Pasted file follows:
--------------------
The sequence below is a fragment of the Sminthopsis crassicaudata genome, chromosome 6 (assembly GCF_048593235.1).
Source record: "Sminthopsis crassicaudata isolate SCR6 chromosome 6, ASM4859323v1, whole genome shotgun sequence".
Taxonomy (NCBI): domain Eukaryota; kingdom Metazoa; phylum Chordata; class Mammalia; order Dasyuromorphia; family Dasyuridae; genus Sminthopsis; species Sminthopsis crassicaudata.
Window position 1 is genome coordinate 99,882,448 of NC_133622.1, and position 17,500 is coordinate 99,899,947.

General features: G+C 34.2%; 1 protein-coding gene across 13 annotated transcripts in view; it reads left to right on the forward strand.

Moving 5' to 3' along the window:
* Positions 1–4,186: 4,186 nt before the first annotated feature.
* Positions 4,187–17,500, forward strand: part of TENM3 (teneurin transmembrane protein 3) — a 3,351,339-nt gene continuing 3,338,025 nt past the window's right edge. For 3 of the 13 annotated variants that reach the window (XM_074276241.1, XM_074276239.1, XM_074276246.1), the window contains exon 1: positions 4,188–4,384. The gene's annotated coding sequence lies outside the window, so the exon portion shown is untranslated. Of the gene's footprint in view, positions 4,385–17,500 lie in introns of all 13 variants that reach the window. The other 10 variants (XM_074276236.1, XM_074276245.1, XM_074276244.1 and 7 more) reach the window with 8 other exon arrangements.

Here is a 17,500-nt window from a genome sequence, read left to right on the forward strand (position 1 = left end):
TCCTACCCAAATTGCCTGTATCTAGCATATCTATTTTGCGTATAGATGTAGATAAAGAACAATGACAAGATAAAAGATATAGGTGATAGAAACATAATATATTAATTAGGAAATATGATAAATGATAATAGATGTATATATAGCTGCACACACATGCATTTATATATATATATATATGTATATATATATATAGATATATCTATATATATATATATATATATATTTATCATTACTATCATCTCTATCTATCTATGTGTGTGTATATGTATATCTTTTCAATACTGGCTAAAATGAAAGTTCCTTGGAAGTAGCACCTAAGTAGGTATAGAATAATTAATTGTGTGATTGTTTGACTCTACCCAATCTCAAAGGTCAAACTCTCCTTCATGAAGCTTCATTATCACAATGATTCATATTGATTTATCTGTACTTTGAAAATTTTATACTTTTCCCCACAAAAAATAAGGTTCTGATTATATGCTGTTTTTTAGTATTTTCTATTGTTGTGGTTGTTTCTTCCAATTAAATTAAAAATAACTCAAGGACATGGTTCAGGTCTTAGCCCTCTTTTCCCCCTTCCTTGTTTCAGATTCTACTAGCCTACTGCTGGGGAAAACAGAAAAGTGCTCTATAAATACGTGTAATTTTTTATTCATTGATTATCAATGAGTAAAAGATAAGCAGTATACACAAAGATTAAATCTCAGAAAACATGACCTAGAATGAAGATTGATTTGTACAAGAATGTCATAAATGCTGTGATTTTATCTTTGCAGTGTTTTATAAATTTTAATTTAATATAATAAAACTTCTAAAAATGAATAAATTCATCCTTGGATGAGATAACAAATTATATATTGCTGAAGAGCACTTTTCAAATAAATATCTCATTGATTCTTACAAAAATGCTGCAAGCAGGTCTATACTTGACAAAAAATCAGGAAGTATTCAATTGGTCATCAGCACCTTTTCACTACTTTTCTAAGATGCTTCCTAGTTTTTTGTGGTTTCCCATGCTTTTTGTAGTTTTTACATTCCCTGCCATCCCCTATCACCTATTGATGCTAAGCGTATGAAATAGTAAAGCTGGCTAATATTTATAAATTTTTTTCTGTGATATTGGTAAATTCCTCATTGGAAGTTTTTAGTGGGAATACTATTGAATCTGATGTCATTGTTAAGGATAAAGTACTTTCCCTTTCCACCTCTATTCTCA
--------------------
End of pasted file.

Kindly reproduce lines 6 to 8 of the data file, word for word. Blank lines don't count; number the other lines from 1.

Moving 5' to 3' along the window:
* Positions 1–4,186: 4,186 nt before the first annotated feature.
* Positions 4,187–17,500, forward strand: part of TENM3 (teneurin transmembrane protein 3) — a 3,351,339-nt gene continuing 3,338,025 nt past the window's right edge. For 3 of the 13 annotated variants that reach the window (XM_074276241.1, XM_074276239.1, XM_074276246.1), the window contains exon 1: positions 4,188–4,384. The gene's annotated coding sequence lies outside the window, so the exon portion shown is untranslated. Of the gene's footprint in view, positions 4,385–17,500 lie in introns of all 13 variants that reach the window. The other 10 variants (XM_074276236.1, XM_074276245.1, XM_074276244.1 and 7 more) reach the window with 8 other exon arrangements.